Little is more enticing than the prospect of seeing alien worlds around other stars—and perhaps one day even closely studying their atmosphere and mapping their surface. Such observations are exceedingly difficult, of course. Although more than 4,000 exoplanets are now known, the vast majority of them are too distant and dim for our best telescopes to discern against the glare of their host star. Exoplanets near our solar system provide easier imaging opportunities, however. And no worlds are nearer to us than those thought to orbit the cool, faint red dwarf Proxima Centauri—the closest star to our sun at 4.2 light-years away.

In 2016 astronomers discovered the first known planet in this system: the roughly Earth-sized Proxima b. But because of its star-hugging 11-day orbit around Proxima Centauri, Proxima b is a poor candidate for imaging. Proxima c, by contrast, offers much better chances. Announced in 2019, based on somewhat circumstantial evidence, the planet remains unconfirmed. If real, it is estimated to be several times more massive than Earth—a so-called super Earth or mini Neptune—and to orbit Proxima Centauri at about 1.5 times the span between Earth and the sun. Its size and distance from its star make the world a tempting target for current and near-future exoplanet-imaging projects. Now, in a new preprint paper accepted for publication in the journal Astronomy & Astrophysics, some astronomers say they might—just might— have managed to see Proxima c for the first time.

“This planet is extremely interesting because Proxima is a star very close to the sun,” says Raffaele Gratton of the Astronomical Observatory of Padova in Italy, who is the study’s lead author. “The idea was that since this planet is [far] from the star, it is possible that it can be observed in direct imaging. We found a reasonable candidate that looks like we have really detected the planet.”

Last year Gratton and his team were first alerted to the possibility of imaging the planet by Mario Damasso of the Astrophysical Observatory of Turin in Italy, who was the lead author of the original paper on Proxima c’s possible discovery. Damasso and his colleagues had presented evidence for Proxima c’s existence based on its star’s telltale wobbling, which they inferred was caused by the pull of an unseen orbiting planet. Confirming a world’s existence in this way requires seeing the same wobble occur again—and again—in a process that often takes many months or even years. Damasso wondered if there might be another way. Thus, he asked Gratton and his team to look through data from the SPHERE (Spectro-Polarimetric High-Contrast Exoplanet Research) instrument on the European Southern Observatory’s Very Large Telescope (VLT) in Chile to see if they could actually see the planet. “As soon as our paper on Proxima c was considered for publication, I contacted [Gratton] to discuss the possibility of pushing SPHERE to its limits,” Damasso says. “The [planetary] system is potentially so cool that it is worthy to try other techniques.”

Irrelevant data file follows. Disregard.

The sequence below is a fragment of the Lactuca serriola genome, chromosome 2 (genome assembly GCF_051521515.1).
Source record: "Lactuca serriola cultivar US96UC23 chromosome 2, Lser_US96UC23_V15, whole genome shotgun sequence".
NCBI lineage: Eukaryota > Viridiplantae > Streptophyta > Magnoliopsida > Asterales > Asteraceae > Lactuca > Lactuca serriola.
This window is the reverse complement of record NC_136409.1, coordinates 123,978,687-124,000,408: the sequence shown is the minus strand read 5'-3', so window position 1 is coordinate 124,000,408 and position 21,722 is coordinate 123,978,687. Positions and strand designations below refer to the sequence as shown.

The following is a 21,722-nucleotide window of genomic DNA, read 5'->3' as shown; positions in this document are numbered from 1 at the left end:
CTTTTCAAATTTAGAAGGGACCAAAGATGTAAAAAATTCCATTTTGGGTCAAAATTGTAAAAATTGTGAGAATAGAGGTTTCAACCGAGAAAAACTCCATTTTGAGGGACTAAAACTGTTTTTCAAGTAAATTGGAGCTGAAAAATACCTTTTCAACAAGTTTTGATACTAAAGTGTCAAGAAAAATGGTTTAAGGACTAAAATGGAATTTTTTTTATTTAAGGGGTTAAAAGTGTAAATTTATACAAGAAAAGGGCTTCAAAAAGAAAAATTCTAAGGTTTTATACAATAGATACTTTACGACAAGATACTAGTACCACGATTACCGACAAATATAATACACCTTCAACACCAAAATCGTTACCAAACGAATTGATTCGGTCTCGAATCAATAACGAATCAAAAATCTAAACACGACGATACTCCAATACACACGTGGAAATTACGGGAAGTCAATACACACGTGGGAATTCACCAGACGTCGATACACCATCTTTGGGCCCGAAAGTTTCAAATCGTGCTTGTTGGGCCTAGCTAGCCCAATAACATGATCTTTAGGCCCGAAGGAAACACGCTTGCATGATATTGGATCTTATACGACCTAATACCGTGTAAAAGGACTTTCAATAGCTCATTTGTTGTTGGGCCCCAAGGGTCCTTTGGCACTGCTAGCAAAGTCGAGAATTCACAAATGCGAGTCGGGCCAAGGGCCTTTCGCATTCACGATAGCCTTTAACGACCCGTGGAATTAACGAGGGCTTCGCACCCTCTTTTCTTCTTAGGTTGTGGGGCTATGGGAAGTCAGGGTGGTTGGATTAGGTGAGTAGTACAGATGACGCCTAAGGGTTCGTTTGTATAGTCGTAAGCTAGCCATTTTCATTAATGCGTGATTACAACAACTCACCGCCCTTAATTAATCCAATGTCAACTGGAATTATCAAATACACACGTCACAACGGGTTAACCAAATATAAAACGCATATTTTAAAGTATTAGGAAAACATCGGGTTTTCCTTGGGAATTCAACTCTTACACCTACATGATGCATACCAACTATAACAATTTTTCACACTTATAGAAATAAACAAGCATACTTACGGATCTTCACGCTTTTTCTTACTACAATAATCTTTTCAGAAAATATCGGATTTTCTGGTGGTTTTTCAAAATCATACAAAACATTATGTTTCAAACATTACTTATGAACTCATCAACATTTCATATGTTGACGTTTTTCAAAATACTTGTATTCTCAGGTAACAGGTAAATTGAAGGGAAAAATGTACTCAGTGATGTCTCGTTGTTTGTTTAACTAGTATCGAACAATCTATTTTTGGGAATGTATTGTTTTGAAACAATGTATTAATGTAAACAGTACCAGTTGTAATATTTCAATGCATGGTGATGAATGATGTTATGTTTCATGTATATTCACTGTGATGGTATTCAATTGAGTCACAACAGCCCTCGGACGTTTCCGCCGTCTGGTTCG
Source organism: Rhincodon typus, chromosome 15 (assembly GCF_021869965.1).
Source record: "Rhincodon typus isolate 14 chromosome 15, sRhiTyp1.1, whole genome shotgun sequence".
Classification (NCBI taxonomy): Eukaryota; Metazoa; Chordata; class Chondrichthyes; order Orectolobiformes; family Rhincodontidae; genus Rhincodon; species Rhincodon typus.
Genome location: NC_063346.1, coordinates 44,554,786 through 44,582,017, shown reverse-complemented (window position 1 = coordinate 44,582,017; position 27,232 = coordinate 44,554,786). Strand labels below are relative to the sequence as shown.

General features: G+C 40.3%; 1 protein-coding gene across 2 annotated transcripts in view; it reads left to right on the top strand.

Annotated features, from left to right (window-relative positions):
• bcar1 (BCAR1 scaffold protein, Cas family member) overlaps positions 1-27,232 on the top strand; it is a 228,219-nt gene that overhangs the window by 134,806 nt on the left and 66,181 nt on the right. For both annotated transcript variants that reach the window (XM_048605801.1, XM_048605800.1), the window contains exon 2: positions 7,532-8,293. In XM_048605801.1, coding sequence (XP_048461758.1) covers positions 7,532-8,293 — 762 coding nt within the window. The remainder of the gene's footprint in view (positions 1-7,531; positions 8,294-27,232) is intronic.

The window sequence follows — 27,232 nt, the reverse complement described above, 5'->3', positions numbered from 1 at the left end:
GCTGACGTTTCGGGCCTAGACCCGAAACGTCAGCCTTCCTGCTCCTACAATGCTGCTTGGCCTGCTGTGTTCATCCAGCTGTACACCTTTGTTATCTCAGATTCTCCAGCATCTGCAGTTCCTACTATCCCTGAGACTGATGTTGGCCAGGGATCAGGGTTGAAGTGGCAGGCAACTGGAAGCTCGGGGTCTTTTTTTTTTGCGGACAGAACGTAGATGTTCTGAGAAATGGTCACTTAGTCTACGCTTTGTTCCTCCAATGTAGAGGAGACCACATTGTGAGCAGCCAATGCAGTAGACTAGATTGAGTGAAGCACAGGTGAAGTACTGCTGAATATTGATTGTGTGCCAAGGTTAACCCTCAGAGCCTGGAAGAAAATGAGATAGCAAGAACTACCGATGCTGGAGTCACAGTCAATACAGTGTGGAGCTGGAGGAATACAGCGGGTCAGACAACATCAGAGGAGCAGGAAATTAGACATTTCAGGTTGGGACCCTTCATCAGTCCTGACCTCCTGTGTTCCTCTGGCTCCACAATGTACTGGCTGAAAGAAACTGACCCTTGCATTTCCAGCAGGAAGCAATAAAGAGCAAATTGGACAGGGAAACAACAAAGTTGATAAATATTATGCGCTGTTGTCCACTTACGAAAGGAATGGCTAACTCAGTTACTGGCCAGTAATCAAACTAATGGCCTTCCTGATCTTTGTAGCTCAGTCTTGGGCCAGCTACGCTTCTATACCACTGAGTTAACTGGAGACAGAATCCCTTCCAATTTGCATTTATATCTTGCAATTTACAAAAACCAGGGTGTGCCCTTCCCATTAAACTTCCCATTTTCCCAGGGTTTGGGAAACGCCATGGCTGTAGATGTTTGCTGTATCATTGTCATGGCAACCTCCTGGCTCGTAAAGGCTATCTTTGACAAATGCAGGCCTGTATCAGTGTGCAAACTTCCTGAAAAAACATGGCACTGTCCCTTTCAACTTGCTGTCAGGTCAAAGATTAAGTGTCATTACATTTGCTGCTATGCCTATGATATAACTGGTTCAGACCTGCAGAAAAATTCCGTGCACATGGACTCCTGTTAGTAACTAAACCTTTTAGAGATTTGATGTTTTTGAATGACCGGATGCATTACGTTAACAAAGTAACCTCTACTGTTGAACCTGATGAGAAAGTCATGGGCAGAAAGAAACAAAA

If you squint a bit while staring at the SPHERE data, a picture of the mysterious planet seems to swim into view. By focusing on Proxima c’s predicted position and separation from its star within multiple, stacked infrared images from SPHERE, Gratton and his colleagues were able to pick out 19 potential appearances of the planet across several years of routine observations. Of these candidate detections, one stood out as being particularly enticing: it appeared in the images about six times brighter than their “noise”—that is, unwanted light from artifacts or background stars. “It’s a possible candidate that has a low probability of being a false alarm,” says Emily Rickman of the Geneva Observatory, who is a co-author of the paper.

If that detection is genuine, it poses intriguing questions. The object believed to be the planet would be at least seven times the mass of Earth—large enough to place it firmly beyond the super Earth category. “This would definitely be some kind of mini Neptune,” says Sara Seager, a professor of planetary science at the Massachusetts Institute of Technology, who was not involved in the new paper. The object also appears to be 10 to 100 times brighter than a planet of its mass should be. This luminosity, the study authors reason, could arise from a large amount of dust surrounding the planet, perhaps in a vast ring system that is three to four times larger than that of Saturn. To some, that situation seems too strange to be true.